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Repair old photo with Photoshop

RichardRichard Registered User regular
edited June 2016 in Help / Advice Forum
I recently found my grandfather's old driving license. It's 60 years old so the photo unfortunately has lots of cracks in it. Is there any way to use the magic of Photoshop to repair it? I understand there are limitations but any improvement would be welcome.

I found this guide on Youtube but even when trying different variations I couldn't get a good result.

The photo is available in higher resolution if anyone would like to take a shot at it themselves but I know my way around the basics of Photoshop so if anyone has a guide I would be happy to try it. (Image in spoiler)

Grandfather bonus trivia
He passed away six months before I was born at the age of 50 so I have never met him. He was into photography, drawing and from what I have been told had a small acting role in a low budget sci-fi movie about aliens.

Richard on


  • DerrickDerrick Registered User regular
    I think the bark is worse than the bite on this one. There are a lot of cracks, but the picture is fairly monotone as well as being mid range on the value scale (After you finish fixing it, it will probably look better if you widen the scale to include something closer to true blacks).

    I would use the patch and clone tools, with maybe just a pinch of soft brush here and there. The important thing will be to make sure you're keeping the values correct (light and shadow).

    Good luck!

    Steam and CFN: Enexemander
  • WiseManTobesWiseManTobes Registered User regular
    edited June 2016
    Your grandpa was a stud

    edit: and that's a driver's license photo to boot? Sheesh, better than most model's headshots!

    WiseManTobes on
    Steam! Battlenet:Wisemantobes#1508
  • NightDragonNightDragon 6th Grade Username Registered User regular
    This photo seems pretty severely cracked - if I were going to fix it I'd just start by painting out the cracks directly. It's good this is monochrome and there are large areas where the value is basically the same (like in his suit jacket, the shadowed part of his hair, etc).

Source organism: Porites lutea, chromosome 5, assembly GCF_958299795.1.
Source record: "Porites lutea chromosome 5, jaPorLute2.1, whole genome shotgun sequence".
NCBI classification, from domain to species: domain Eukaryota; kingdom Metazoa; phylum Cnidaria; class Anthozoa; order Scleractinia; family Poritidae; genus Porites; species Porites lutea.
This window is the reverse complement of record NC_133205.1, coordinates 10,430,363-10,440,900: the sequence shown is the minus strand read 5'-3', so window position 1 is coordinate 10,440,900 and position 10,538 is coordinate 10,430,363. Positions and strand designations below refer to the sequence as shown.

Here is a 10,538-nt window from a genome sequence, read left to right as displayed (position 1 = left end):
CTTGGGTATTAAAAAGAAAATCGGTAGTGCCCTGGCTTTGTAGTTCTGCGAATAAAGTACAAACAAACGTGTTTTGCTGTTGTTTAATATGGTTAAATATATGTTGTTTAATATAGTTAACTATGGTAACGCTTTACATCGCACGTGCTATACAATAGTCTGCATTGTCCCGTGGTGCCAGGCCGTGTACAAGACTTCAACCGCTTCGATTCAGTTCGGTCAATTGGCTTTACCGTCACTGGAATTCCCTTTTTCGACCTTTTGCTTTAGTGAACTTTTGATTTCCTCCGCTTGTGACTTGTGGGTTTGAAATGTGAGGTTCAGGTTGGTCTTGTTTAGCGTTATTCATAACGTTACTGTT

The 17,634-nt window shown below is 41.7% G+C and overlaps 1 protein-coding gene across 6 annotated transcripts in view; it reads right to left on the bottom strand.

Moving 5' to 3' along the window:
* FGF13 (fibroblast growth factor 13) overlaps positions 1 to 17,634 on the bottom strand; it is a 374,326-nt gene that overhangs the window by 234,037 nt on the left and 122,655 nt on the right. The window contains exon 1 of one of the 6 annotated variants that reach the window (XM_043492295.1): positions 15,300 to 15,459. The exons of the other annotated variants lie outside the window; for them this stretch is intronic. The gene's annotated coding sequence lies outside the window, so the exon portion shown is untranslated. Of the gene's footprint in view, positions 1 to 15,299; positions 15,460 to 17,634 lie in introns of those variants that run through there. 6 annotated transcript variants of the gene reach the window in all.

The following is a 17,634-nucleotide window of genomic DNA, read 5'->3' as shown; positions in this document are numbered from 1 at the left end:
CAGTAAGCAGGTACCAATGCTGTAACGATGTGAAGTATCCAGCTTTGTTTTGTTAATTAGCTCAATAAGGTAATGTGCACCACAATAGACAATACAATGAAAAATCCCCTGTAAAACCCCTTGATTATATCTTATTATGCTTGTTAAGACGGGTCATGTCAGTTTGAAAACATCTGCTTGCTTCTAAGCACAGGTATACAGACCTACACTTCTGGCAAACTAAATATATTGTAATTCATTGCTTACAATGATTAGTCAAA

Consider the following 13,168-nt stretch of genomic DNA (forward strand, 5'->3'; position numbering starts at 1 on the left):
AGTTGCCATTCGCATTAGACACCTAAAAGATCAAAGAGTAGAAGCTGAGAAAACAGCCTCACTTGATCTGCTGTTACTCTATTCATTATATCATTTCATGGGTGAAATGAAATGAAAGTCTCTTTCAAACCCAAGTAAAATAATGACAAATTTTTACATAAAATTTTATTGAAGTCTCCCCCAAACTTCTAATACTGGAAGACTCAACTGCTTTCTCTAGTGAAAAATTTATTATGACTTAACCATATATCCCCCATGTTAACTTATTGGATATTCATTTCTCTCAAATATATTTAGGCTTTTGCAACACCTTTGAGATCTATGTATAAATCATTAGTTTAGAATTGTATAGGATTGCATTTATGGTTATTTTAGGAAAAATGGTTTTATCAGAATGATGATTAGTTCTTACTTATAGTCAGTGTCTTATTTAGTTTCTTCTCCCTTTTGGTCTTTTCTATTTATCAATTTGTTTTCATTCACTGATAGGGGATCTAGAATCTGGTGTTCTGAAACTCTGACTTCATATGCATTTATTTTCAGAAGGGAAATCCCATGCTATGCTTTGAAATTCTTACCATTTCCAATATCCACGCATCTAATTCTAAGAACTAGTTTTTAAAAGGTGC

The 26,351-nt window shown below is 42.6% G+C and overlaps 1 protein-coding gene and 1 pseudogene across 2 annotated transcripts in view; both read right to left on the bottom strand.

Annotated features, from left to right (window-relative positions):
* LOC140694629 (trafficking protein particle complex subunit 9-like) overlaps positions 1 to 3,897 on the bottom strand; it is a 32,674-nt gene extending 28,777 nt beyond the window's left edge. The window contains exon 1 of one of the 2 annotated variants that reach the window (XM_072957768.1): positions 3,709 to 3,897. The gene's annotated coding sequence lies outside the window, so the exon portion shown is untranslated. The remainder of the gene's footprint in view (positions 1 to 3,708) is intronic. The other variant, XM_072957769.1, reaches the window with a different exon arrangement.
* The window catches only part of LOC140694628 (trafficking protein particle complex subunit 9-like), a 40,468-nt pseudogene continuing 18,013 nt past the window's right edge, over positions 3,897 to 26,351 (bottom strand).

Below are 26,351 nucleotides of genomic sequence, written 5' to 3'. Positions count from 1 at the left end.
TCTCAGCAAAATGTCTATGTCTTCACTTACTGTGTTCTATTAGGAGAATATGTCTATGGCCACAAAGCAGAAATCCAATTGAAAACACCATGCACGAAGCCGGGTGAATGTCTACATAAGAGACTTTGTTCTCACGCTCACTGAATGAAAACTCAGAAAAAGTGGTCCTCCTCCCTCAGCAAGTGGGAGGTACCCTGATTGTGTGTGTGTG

You can try using the filters [Filter>Blur>Surface Blur] or [Filter>Noise>Dust & Scratches] to help you get a good base to work from, though these filters may blur out some of the hard edges and details you want to keep, so you may need to go back in and clean those areas up (the best way to do this in my opinion is to ALWAYS keep a layer with the can bring back parts of it, especially for important detailed areas like the eyes).

    Clever use of the "Lighten" and "Darken" brush modes will also an example, colorpick the lightest part of the dark suit, and set your brush to "darker color". Then run your brush over all the cracks in the suit. The brush won't 100% hide all of them, but it also won't go over any details in the suit that need to be there (because you've selected the lightest color in the suit, and Darken tells Photoshop to just darken anything brighter than your selected color.

    That would be a good method to take care of the suit, the background, and the shadowed areas of his hair. Any area with large sections that don't have any small detail in them.

  • NightDragonNightDragon 6th Grade Username Registered User regular
    Here's a really quick example of the "base" that you can achieve with the above techniques:


    Like I mentioned, it's not going to make the photo perfect yet, but for a photo this heavily damaged I think it's a really fast way to give yourself a solid base to work from. After this, it'll likely need some more elbow grease with you zooming in and painting things directly (which you can still do using Darken and Lighten, just on a smaller scale).

    Always have the original on another layer so you can flip back and forth to ensure you're not introducing any new darks or lights in any area. Good luck! :) Hope that's helpful.

  • EchoEcho Moderator mod
    edited June 2016
    Yeah, that video is essentially how I used to do this, except I didn't have that fancy content-aware fill way back when. You'll still need a bit of manual labor to get it looking good after doing the quick fixes.

    Echo on
    Echo wrote: »
    Let they who have not posted about their balls in the wrong thread cast the first stone.
  • RichardRichard Registered User regular
    Thank you for all your help. Inspired by your suggestions and the work of @NightDragon I will start repairing it right away.

    @WiseManTobes I guess you didn't have to go to the DMV, stand in line and get your picture taken by a machine back in those days.

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